Recently, I mentioned that the newly minted Visual Studio 2013 asks you to authenticate with a Microsoft account to tie your copy to a specific account.
This comes in the wake of Visual Studio no longer being pre-pidded (when a product has a license key included in the installation media) when you obtain a copy from MSDN – for MSDN subscription holders, of course. I assume this also will apply to retail copies as well.
I discovered by scrolling through MSDN license keys that it is possible to unlock Visual Studio without needing to use a Microsoft account. Let’s see how.
Get a Product Key
You’ll need to have an MSDN Subscription which matches the version of Visual Studio you are using. Authenticate to MSDN Subscriptions and go to the Subscriber Downloads section.
Here you’ll see a tab for “My Product Keys”. In the list of keys there should be static activation keys for your account. Find and copy out the product key for your version of Visual Studio 2013 (e.g. Premium, Ultimate etc).
Update: Here’s the relevant section which specifies the static activation key:
If you don’t have an MSDN subscription, but have instead purchased a retail copy of Visual Studio 2013, there should be a Product Key with the product. A boxed product should have a Product Key on the media (or box) and a soft copy should have a key associated with it somehow (maybe it is mailed to you?).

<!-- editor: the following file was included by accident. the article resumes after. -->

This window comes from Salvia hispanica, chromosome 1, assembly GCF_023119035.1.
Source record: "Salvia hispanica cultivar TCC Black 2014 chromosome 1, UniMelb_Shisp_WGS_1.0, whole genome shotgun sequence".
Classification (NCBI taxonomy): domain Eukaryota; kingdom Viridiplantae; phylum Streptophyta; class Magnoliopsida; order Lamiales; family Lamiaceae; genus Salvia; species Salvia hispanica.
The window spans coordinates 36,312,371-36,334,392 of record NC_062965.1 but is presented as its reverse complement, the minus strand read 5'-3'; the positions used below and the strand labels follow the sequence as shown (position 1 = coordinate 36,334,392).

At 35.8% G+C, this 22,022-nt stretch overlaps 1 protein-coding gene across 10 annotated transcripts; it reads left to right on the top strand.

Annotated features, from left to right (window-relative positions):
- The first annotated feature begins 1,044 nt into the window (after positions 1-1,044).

Install Visual Studio 2013
..and then launch the program. You’ll be prompted after the initial configuration to authenticate using a Microsoft Account – click on the second option in the smaller font, right below the “Sign In” button. This skips the sign in process:
There’s some additional configuration collected:
Once that is finished, the main Visual Studio IDE should load with the Welcome Page™. From here, go to the HELP menu and select “Register Product”:
This brings you to a substantial looking dialog, again this is a bit counter-intuitive. Much like Windows, what your aim here is to give the product a new Product Key (a random one is used when installed new). The option (or link) you want is “Change my product license”:
This presents you with a smaller modal dialog where you can now paste in the key you obtained from MSDN earlier, note this requires elevated permissions for some reason:
Assuming your new Product Key is valid, the key should validate and you should ideally restart Visual Studio. Before you fire up Visual Studio again, there’s some minor housekeeping which I’d recommend.
The next logical step is to fire up the registry editor (regedit) and add the following key:
REG_DWORD value: 1
\This key forces Visual Studio to revert to normalized menu naming, because we all dislike those menu items shouting at us in UPPER CASE, don’t we?
That’s it. Visual Studio is now licensed and ready to go.